A wafer (or wafer tumbler, disc tumbler, plate tumbler) is a type of lock design that uses flat metal locking components to directly block rotation of the plug. Wafer keys position all wafers at the shear line to allow the plug to rotate freely.
Wafer locks are popular in a variety of environments, and are classified as low to medium security. Low-security cabinet, desk, and drawer locks are commonly a wafer design. Wafer locks are also the most common form of automobile lock, with many newer models integrating electronic components.
Disc-detainer lock designs use similar locking components, but are instead characterized by round disks that are rotated by the key.
The earliest wafer designs were developed by P. S. Felter in 1868 and Hiram S. Shepardson in 1870. In the 1930s Chicago Lock and Briggs Stratton began producing wafer locks that used a sidebar.
Principles of Operation
A set of wafers is used to block rotation of the plug at one or more points. Low-security wafer locks traditionally block at a single point, though more advanced models can block at the top and the bottom, as well as alternate the bitting of components to be at the top and bottom of the keyway. When the correct key is inserted, all wafers are properly positioned and the plug is free to rotate and engage the bolt mechanism.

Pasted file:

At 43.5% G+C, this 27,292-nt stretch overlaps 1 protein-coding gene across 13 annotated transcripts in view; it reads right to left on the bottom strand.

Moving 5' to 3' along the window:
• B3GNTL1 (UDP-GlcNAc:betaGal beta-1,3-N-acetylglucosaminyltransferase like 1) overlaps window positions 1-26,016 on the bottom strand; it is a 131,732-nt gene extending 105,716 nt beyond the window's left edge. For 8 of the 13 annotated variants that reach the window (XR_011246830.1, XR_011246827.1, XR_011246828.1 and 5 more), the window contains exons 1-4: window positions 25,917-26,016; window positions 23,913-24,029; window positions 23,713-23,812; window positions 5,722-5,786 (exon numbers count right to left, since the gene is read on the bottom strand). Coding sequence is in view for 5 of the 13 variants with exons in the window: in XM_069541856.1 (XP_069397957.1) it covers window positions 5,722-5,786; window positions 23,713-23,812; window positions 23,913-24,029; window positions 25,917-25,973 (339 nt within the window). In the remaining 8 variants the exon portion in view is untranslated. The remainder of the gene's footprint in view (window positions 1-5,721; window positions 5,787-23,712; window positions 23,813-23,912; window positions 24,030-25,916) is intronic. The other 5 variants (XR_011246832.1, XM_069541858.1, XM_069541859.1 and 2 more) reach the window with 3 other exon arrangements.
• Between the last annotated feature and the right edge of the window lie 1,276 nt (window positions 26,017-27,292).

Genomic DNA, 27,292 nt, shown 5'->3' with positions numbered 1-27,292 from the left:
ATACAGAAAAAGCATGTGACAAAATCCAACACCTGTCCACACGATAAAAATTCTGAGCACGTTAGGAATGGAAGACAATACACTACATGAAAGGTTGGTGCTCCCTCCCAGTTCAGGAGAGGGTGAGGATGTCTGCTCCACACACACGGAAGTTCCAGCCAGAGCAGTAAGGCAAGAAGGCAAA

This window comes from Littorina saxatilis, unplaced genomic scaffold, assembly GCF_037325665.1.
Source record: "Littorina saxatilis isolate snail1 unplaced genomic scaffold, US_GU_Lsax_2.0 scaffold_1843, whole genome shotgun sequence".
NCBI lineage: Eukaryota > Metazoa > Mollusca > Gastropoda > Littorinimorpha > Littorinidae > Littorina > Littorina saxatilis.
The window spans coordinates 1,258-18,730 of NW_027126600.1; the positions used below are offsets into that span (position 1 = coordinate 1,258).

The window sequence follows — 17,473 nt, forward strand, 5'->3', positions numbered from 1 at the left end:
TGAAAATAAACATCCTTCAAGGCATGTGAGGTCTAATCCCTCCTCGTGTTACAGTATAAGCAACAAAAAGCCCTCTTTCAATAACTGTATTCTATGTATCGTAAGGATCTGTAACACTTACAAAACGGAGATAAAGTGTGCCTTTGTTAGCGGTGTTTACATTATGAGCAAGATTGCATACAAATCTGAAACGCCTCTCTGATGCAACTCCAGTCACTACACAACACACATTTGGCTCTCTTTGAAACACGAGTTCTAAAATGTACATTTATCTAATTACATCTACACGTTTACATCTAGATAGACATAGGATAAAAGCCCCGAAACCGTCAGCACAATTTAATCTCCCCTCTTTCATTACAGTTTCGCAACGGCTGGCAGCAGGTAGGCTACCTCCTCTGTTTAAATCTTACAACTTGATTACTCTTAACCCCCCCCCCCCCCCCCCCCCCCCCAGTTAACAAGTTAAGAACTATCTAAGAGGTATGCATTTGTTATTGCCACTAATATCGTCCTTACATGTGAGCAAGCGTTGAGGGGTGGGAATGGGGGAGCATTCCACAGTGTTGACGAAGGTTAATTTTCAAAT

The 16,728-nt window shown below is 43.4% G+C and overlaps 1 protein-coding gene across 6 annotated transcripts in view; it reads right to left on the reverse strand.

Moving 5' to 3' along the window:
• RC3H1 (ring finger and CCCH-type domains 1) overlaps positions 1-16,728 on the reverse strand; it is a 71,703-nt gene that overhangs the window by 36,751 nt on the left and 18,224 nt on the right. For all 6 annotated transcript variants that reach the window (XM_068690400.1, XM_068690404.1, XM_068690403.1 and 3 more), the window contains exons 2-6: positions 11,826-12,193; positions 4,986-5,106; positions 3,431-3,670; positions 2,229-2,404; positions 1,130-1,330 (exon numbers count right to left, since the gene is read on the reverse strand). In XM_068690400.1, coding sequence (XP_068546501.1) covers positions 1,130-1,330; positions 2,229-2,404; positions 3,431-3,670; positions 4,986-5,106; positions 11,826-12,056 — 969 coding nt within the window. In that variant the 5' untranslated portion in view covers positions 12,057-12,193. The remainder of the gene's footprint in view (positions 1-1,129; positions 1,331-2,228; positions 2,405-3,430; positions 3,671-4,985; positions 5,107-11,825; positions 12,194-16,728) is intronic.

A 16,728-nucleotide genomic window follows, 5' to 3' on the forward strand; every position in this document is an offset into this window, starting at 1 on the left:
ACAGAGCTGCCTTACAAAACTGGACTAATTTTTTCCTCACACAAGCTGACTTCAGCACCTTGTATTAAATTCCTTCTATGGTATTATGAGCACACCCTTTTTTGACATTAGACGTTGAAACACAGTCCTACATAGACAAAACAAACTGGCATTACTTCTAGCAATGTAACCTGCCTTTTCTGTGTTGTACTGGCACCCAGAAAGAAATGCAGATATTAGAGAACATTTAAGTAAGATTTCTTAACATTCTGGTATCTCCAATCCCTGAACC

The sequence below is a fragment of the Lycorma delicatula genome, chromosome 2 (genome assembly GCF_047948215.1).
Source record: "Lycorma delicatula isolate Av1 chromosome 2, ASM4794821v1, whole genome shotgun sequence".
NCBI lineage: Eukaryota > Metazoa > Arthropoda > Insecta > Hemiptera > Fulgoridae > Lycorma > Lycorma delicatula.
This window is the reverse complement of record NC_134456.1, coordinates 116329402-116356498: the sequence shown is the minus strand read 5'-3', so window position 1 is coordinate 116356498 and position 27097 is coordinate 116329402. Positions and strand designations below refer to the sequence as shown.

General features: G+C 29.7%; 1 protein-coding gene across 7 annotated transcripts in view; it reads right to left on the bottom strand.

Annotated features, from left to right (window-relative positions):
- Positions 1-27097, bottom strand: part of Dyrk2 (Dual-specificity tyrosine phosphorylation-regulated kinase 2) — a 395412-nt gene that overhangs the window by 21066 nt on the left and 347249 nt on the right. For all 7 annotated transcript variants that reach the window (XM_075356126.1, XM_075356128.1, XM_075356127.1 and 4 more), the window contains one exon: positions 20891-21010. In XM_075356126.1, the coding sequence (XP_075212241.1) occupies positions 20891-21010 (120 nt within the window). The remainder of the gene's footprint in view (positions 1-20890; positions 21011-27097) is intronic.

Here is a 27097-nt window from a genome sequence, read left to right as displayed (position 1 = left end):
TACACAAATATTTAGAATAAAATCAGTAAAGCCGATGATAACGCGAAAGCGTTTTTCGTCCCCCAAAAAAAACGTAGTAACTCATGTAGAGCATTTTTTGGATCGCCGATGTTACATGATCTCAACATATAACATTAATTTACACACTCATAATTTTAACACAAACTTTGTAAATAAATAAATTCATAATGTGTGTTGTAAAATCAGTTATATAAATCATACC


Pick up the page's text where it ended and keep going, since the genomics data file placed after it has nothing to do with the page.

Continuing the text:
Master keying is made possible by wafers with stepped or otherwise segregated bitting areas that interact with the change and master keys.
- A flat piece of metal placed in the plug of the lock as the primary locking mechanism. Each wafer may have a different size or a different protrusion in the center to provide differs. When wafers are positioned so that they are not protruding from the plug, the plug and cam can rotate to lock or unlock the lock.
- On the side(s) of wafers a spring is used to bias wafers out towards the cylinder.
- The plug is the inner piece of the lock that rotates upon insertion and tension of the correct key. The plug is connected to the cam to actuate the bolt mechanism when rotated.
- The cylinder is the outer piece of the lock that houses the plug. The cylinder is responsible for blocking rotation of the plug when wafers protrude from the plug.
- The cam is an extension connected to the back of the plug which actuates the bolt mechanism to lock or unlock the lock.
Wafer locks are vulnerable to a variety of attacks:
- Wafer locks are not vulnerable to key bumping or pick gun attacks because they do not use pin-tumblers. Bumping a wafer lock will damage the wafers and may cause the bump key to get stuck in the lock.
- Low-security wafer locks are also subject to visual decoding based on the resting position of each component.